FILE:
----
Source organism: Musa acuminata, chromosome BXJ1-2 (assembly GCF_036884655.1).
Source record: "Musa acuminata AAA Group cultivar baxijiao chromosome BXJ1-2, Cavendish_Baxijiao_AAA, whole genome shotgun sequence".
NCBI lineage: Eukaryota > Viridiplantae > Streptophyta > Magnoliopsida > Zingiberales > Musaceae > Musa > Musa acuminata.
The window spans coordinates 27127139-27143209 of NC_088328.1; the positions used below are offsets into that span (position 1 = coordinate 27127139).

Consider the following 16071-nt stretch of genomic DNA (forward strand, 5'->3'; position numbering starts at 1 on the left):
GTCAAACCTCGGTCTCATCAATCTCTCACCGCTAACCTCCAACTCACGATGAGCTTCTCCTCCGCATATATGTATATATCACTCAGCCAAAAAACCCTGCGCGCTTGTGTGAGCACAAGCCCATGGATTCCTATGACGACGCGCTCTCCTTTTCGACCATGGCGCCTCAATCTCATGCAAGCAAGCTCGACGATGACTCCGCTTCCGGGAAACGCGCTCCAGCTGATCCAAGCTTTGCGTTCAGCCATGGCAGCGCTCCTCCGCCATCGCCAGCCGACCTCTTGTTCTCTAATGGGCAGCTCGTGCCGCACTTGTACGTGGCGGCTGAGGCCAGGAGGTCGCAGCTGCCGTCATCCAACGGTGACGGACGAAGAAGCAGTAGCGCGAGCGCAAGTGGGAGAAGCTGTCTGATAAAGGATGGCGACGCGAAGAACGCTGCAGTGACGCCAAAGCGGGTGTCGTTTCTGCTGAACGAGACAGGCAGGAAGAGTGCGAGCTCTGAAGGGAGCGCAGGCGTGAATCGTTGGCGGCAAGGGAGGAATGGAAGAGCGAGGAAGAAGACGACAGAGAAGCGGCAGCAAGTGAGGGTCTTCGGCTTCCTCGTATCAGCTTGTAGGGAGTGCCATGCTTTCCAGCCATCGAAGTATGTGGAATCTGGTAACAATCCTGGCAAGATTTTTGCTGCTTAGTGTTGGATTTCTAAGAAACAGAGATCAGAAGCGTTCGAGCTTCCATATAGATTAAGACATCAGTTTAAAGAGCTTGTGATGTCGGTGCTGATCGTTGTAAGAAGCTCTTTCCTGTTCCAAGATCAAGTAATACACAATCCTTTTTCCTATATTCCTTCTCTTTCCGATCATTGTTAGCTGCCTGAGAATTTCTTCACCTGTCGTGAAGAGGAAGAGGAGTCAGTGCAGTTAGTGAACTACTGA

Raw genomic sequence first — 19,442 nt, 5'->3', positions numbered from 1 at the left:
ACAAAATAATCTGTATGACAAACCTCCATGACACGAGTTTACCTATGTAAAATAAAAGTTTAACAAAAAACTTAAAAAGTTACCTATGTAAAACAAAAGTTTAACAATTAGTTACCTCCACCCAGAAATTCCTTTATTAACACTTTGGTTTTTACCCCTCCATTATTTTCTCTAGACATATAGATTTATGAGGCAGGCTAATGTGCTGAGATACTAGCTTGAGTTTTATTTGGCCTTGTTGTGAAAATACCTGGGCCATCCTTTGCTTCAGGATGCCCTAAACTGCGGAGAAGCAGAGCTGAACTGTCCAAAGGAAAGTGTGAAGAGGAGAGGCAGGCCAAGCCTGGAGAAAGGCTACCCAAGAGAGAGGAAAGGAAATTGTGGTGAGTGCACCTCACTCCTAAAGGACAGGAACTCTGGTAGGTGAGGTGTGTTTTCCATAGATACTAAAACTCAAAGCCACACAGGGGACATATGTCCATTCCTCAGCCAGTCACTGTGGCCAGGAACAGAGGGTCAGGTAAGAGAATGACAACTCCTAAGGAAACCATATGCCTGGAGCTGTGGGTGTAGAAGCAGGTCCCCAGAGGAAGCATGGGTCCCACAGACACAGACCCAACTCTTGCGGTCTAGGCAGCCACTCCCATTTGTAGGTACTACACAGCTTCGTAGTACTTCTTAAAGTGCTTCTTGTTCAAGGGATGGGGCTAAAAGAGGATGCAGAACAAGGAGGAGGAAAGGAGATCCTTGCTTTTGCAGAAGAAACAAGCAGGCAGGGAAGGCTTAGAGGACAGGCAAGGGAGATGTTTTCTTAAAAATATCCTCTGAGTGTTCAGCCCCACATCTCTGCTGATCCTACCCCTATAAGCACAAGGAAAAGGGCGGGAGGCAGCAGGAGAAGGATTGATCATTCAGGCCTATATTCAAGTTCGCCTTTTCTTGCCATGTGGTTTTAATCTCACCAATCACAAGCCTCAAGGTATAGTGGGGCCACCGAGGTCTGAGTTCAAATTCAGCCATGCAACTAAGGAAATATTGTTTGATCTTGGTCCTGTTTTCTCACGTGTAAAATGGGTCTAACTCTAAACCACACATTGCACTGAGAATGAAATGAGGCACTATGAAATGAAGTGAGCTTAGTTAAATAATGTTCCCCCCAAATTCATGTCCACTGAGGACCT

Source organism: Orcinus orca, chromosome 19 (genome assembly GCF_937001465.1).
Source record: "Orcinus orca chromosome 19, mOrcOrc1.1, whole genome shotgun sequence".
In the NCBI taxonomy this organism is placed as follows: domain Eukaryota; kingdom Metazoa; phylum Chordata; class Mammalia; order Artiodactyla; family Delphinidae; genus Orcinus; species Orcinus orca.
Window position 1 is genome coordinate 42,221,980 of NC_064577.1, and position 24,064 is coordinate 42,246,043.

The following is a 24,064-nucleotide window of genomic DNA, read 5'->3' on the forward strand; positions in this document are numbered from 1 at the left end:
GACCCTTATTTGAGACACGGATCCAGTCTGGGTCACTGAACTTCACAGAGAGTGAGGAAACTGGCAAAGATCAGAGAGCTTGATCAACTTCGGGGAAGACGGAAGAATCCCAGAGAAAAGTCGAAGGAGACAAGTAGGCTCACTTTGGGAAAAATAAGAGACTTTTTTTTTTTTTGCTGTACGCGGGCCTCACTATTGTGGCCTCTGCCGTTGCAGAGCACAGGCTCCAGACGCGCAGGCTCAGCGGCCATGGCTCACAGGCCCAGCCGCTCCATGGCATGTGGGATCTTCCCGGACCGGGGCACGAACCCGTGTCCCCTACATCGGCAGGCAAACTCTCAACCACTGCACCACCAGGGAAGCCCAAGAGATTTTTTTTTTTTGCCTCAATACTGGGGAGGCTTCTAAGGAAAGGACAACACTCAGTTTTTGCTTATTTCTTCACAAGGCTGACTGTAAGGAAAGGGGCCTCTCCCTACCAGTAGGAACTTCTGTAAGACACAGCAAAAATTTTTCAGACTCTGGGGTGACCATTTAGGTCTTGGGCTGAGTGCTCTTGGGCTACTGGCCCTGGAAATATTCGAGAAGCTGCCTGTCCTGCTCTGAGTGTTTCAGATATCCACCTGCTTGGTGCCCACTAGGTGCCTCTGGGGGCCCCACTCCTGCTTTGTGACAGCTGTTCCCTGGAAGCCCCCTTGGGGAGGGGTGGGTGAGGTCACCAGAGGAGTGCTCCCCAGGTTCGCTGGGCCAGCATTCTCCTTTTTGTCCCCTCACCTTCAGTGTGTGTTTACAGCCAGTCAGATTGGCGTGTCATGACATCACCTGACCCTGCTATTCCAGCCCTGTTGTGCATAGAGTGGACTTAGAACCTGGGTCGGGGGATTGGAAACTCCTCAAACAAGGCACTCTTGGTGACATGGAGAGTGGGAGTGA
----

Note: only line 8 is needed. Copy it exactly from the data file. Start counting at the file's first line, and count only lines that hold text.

ACAAAATAATCTGTATGACAAACCTCCATGACACGAGTTTACCTATGTAAAATAAAAGTTTAACAAAAAACTTAAAAAGTTACCTATGTAAAACAAAAGTTTAACAATTAGTTACCTCCACCCAGAAATTCCTTTATTAACACTTTGGTTTTTACCCCTCCATTATTTTCTCTAGACATATAGATTTATGAGGCAGGCTAATGTGCTGAGATACTAGCTTGAGTTTTATTTGGCCTTGTTGTGAAAATACCTGGGCCATCCTTTGCTTCAGGATGCCCTAAACTGCGGAGAAGCAGAGCTGAACTGTCCAAAGGAAAGTGTGAAGAGGAGAGGCAGGCCAAGCCTGGAGAAAGGCTACCCAAGAGAGAGGAAAGGAAATTGTGGTGAGTGCACCTCACTCCTAAAGGACAGGAACTCTGGTAGGTGAGGTGTGTTTTCCATAGATACTAAAACTCAAAGCCACACAGGGGACATATGTCCATTCCTCAGCCAGTCACTGTGGCCAGGAACAGAGGGTCAGGTAAGAGAATGACAACTCCTAAGGAAACCATATGCCTGGAGCTGTGGGTGTAGAAGCAGGTCCCCAGAGGAAGCATGGGTCCCACAGACACAGACCCAACTCTTGCGGTCTAGGCAGCCACTCCCATTTGTAGGTACTACACAGCTTCGTAGTACTTCTTAAAGTGCTTCTTGTTCAAGGGATGGGGCTAAAAGAGGATGCAGAACAAGGAGGAGGAAAGGAGATCCTTGCTTTTGCAGAAGAAACAAGCAGGCAGGGAAGGCTTAGAGGACAGGCAAGGGAGATGTTTTCTTAAAAATATCCTCTGAGTGTTCAGCCCCACATCTCTGCTGATCCTACCCCTATAAGCACAAGGAAAAGGGCGGGAGGCAGCAGGAGAAGGATTGATCATTCAGGCCTATATTCAAGTTCGCCTTTTCTTGCCATGTGGTTTTAATCTCACCAATCACAAGCCTCAAGGTATAGTGGGGCCACCGAGGTCTGAGTTCAAATTCAGCCATGCAACTAAGGAAATATTGTTTGATCTTGGTCCTGTTTTCTCACGTGTAAAATGGGTCTAACTCTAAACCACACATTGCACTGAGAATGAAATGAGGCACTATGAAATGAAGTGAGCTTAGTTAAATAATGTTCCCCCCAAATTCATGTCCACTGAGGACCT